Montana Outdoors

January 20, 2017


Filed under: Flathead river, Tundra Swans, Winter — Tags: , — montucky @ 5:18 pm

Flathead River

Today I went out to check on the Flathead River again to see what the ice was doing and this time drove up river another 5 – 6 miles. There were several sections of open water followed by other areas where it has ice bank-to-bank and it took the photo above of one of the open areas. On the way back I noticed some visitors on the ice shelf on the other side, some Tundra Swans which are fairly common here but always a delight to see.

Tundra Swans


  1. This is a stunningly landscape. Such an inspiration to watch! The swans looked satisfied too 🙂

    Liked by 1 person

    Comment by Hanna — January 20, 2017 @ 5:24 pm

    • The swans seem to like it there. I think they winter here, down from their breeding grounds far to the north. They are very pretty guests.


      Comment by montucky — January 20, 2017 @ 7:27 pm

  2. Lovely landscape and nice to see an image of the swans too.
    I assume the swans find enough to eat in the winter in open stretches of water? Pond weed?

    Liked by 1 person

    Comment by Vicki — January 20, 2017 @ 5:28 pm

    • They will feed both on land and on the water, having a wide variety of diet. There are lots of water fowl that seem to do well here in winter.

      Liked by 1 person

      Comment by montucky — January 20, 2017 @ 7:31 pm

  3. Given their name, I suspect the tundra swans are perfectly happy on that ice. They are beautiful, as is their landscape. It’s a little detail, but I really like the way the color in their heads and necks echoes the color of the grasses.

    Liked by 1 person

    Comment by shoreacres — January 20, 2017 @ 6:53 pm

    • They are really cold weather birds that often winter down here. Their breeding grounds are in the far north. I am intrigued by a bird that chooses to migrate here for the winter. Amazing and beautiful creatures! Meriwether Lewis called them “whistling swans” because you can hear a whistle when they fly.


      Comment by montucky — January 20, 2017 @ 7:41 pm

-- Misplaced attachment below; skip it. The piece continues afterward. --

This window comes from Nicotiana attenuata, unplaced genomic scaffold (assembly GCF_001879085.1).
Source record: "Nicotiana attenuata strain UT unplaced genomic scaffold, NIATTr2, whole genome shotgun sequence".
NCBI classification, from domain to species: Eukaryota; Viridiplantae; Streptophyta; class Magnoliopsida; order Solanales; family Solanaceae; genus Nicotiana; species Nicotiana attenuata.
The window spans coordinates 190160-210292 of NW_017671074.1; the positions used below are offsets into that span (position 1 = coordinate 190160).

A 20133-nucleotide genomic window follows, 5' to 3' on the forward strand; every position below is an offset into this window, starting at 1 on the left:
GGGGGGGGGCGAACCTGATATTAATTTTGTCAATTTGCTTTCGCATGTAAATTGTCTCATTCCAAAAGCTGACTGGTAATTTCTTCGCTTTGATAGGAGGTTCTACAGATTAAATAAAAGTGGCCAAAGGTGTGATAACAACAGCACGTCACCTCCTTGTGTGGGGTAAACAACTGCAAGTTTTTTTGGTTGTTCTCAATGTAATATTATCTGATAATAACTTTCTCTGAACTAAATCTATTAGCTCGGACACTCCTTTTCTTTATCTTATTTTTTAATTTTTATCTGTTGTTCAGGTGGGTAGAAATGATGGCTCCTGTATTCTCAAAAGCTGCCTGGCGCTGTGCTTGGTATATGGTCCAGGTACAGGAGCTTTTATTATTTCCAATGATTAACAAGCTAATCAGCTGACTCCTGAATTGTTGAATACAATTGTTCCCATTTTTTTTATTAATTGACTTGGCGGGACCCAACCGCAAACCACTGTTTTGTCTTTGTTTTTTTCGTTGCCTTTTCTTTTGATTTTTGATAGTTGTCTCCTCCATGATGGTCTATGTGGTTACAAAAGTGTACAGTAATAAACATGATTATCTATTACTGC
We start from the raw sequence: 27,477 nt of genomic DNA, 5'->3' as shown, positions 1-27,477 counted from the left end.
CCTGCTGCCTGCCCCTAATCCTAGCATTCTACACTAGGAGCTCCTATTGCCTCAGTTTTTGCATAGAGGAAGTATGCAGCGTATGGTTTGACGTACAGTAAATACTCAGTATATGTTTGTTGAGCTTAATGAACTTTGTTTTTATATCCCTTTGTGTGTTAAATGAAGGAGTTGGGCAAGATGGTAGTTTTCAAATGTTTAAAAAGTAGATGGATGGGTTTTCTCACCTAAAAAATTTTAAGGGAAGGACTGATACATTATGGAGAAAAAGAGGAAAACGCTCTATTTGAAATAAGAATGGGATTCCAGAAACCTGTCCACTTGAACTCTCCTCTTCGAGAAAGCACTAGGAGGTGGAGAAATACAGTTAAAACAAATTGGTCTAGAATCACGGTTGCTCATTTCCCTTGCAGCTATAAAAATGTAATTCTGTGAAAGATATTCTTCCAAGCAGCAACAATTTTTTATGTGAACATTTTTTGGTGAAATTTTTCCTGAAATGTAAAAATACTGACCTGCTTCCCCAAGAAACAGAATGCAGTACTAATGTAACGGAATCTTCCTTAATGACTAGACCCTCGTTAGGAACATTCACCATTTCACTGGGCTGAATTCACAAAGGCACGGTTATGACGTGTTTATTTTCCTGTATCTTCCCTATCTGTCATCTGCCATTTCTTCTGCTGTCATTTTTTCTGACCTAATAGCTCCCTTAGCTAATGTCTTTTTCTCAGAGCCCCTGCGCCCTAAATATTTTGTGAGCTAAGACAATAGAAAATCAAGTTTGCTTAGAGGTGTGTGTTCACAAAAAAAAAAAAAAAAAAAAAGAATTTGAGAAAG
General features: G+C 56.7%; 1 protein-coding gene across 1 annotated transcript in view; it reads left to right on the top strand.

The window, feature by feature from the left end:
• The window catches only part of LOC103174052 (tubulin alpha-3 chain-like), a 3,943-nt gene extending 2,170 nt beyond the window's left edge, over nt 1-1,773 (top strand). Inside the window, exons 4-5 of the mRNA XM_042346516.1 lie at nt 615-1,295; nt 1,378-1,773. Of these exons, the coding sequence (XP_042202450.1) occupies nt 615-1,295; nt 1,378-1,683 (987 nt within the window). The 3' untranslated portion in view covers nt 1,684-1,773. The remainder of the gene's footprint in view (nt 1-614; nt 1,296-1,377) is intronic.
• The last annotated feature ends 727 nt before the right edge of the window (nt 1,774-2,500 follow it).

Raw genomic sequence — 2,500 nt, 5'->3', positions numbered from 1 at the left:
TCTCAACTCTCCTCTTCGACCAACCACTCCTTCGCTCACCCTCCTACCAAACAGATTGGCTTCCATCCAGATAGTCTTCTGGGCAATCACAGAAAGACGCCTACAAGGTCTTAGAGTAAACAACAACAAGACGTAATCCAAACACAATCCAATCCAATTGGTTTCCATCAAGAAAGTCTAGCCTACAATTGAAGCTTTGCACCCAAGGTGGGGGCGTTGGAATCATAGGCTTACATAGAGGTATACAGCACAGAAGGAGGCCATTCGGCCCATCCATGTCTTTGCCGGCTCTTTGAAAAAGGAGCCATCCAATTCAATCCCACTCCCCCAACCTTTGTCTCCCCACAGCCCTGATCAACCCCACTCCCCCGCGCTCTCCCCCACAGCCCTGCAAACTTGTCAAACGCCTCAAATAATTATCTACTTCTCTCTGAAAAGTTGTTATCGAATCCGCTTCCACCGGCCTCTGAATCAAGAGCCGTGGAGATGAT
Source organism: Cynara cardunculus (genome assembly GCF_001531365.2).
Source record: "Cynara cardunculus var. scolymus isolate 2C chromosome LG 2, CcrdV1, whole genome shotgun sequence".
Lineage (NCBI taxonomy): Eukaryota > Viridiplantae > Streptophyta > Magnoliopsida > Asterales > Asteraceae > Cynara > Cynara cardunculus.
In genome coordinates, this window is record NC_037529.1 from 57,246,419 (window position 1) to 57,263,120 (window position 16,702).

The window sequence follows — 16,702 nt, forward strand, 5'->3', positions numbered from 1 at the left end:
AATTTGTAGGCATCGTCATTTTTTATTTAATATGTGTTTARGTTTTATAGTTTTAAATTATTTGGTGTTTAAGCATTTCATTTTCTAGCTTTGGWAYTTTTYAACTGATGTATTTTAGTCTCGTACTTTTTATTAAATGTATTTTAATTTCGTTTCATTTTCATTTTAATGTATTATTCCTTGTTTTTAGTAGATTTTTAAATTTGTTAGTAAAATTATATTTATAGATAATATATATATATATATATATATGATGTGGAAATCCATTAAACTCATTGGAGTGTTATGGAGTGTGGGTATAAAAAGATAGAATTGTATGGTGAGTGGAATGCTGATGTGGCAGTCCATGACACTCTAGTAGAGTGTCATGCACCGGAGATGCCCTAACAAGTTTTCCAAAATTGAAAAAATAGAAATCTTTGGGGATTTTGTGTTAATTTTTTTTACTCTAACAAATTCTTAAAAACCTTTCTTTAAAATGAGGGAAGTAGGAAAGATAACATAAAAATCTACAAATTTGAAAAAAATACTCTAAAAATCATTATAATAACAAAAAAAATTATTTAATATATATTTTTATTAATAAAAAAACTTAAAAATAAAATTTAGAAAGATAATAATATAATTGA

4. Tundra Swans — wonderful to behold. Thanks for sharing. Hope to do a 6-mile hike next week along/above Puget Sound at Ebey’s Landing National Historic Site. Will send you photos.

    Liked by 1 person

    Comment by Chad — January 20, 2017 @ 7:29 pm

    • I envy your hiking places at the moment. Hiking is difficult here presently and I haven’t gotten around to going out with the snowshoes yet. I’ll look forward to your pictures!


      Comment by montucky — January 20, 2017 @ 7:43 pm

  5. The scenery is just mind-blowingly beautiful!

    Liked by 1 person

    Comment by de Wets Wild — January 20, 2017 @ 9:00 pm

  6. I can almost smell, hear…and feel being there. Beautiful photos….

    Liked by 1 person

    Comment by seekraz — January 22, 2017 @ 8:26 am

    • There is a crispness and clarity on cold winter days that can be strikingly beautiful. I am always in awe of it.


      Comment by montucky — January 22, 2017 @ 10:46 am

  7. Very pretty! I need Tundra Swans for my bird list. There’s actually one (at least) in town for the winter that keeps showing up on the rare bird alert but it’s in an area pretty far out that I don’t quite understand how to find so I haven’t attempted it yet. It’s odd that some winter in Montana and some in AZ, that’s a big difference in climate.

    Liked by 1 person

    Comment by Candace — January 23, 2017 @ 1:19 pm

  8. Cool photos. I have never seen Tundra swans. Thank You showing them.

    Liked by 1 person

    Comment by Sartenada — February 1, 2017 @ 2:41 am

    • They are very pretty and fortunately also very plentiful. they survive well in cold climates.

      Liked by 1 person

      Comment by montucky — February 1, 2017 @ 11:56 am

  9. Je ne suis pas natif de la Gaspésie mais j’ai passer mes vacances durant plus de 20 ans dans l’une des plus anciennes du village, Soit celle de Mr et Mme Anglehart, juste en face de la famille Huard, je garde tellement un bon souvenir de l’acceuil et et du plaisir que j’ai eu avec ses personnes que j’aimais beaucoup. Et quoi dire des gens du village toujours aussi chaleureux et acceuillant pour les visiteurs on se sens chez soi chez eux.


    Comment by — February 13, 2017 @ 7:51 am

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